November 21

A tale of two brothers.  Why you need a business valuation.


Once upon a time there were two men who decided to go into business together. Being of like mind, the business partners formed a company.  Each man put in the same amount of money, and agreed to take a 50/50 share in the business. They would each work to the best of their ability with the goal of creating a successful business.

The business partners worked well together for several years.  It was fun.  It was also hard work.  Both partners put in long hours: finding clients and delivering the services. There was always the business administration that also needed to be done: building a website, arranging marketing, finding and paying staff, negotiating with suppliers, paying bills.  Some of the job functions were exciting, others more monotonous.  But they both worked hard and the Company was successful.

It came to pass, that the business partners began to argue. Which partner was more responsible for the success of the business? Which one worked harder? Who put in more work? How do you measure efforts for the success of the business?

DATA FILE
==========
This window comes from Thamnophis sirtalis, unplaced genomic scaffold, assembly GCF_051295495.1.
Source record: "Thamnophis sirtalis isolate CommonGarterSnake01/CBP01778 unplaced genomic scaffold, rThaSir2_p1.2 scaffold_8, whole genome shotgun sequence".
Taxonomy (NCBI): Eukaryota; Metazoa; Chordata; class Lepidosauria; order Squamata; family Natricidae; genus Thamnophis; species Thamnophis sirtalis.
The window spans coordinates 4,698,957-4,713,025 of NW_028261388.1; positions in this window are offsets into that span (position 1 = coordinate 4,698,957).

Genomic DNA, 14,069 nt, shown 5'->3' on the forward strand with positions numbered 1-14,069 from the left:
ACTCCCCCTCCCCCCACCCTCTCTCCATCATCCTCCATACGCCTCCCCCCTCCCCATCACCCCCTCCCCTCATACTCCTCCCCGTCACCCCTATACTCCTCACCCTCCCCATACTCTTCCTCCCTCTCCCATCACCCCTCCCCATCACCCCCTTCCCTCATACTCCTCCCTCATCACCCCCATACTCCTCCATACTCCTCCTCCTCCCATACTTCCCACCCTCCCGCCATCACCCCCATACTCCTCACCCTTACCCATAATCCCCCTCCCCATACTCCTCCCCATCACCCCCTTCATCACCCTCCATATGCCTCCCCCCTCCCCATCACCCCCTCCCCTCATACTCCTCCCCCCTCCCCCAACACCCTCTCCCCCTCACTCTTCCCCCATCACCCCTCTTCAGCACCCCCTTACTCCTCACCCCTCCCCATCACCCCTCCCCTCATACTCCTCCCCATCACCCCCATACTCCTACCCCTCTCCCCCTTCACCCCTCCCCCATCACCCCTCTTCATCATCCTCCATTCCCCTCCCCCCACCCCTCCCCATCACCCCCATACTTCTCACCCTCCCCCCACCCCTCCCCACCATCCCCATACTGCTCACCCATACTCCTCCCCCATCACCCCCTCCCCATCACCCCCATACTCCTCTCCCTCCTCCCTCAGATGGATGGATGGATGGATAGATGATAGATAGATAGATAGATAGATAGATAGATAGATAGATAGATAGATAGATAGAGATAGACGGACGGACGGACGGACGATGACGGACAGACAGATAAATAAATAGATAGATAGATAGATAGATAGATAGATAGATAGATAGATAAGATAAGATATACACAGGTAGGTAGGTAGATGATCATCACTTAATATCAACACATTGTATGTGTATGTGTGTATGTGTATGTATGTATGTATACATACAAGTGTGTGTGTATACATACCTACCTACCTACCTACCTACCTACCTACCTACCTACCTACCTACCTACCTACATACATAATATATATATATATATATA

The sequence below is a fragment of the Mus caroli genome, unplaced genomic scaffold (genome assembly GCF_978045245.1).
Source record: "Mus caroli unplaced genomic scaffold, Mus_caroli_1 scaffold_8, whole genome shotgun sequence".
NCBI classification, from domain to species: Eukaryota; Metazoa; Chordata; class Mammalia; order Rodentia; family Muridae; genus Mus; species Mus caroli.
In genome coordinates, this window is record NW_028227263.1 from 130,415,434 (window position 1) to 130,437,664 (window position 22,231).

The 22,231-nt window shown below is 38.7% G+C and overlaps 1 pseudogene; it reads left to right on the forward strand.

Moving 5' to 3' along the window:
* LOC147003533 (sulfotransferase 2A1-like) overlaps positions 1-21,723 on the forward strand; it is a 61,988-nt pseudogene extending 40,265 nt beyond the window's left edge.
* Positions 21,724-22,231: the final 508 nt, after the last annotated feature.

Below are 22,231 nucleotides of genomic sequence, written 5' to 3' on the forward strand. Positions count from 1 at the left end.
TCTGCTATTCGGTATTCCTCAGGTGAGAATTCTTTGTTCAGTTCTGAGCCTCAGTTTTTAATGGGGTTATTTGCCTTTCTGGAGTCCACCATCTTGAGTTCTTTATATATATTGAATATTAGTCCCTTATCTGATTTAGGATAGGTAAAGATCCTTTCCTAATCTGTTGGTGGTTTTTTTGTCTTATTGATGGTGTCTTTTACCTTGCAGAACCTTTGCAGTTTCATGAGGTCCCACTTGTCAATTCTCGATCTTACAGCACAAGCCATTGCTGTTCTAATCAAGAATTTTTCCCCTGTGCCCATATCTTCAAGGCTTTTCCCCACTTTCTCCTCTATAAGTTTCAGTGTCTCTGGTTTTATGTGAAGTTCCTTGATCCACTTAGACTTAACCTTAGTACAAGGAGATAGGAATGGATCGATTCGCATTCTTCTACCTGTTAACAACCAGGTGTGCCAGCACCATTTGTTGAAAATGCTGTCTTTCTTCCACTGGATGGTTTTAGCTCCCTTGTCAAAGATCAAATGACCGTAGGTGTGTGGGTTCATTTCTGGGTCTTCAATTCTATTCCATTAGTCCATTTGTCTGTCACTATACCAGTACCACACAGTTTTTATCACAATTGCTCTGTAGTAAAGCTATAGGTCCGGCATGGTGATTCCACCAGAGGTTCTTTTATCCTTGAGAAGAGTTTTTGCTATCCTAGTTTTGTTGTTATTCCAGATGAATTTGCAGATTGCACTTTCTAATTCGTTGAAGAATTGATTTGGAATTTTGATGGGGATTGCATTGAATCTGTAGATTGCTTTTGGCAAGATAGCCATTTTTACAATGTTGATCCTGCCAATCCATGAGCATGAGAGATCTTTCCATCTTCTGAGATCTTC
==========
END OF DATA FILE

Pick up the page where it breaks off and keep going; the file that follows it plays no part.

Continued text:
The business partners could not agree. As the bickering grew, the business suffered.  Sales declined, costs skyrocketed, profitability crashed. There were accusations one partner changed access to the bank accounts without telling the other partner.  The bank accounts were changed to direct client payments to a new bank account.  There were accusations one partner changed the percentage equity ownership in the filings with the provincial registry service.  Somehow one guy ended up owning 85% of the voting shares, where before he held only 50%.

Thankfully, these two businessmen never came to blows.  At least, not that I heard.  The aggrieved partner called a lawyer and filed a statement of claim for shareholder oppression.  At that point, we were engaged provide an opinion on the value of the business before all the nonsense started.

The business valuation enabled the partners to negotiate a sale of the ownership of one partner.  The selling partner knew he didn’t want to work with his business partner any longer, but needed to be compensated fairly for the success of the business. 

Yes, the two partners sacrificed a lot for the business.  But they cain to their senses and were able to negotiate a deal. 



business value, Damages, litigation, oppression

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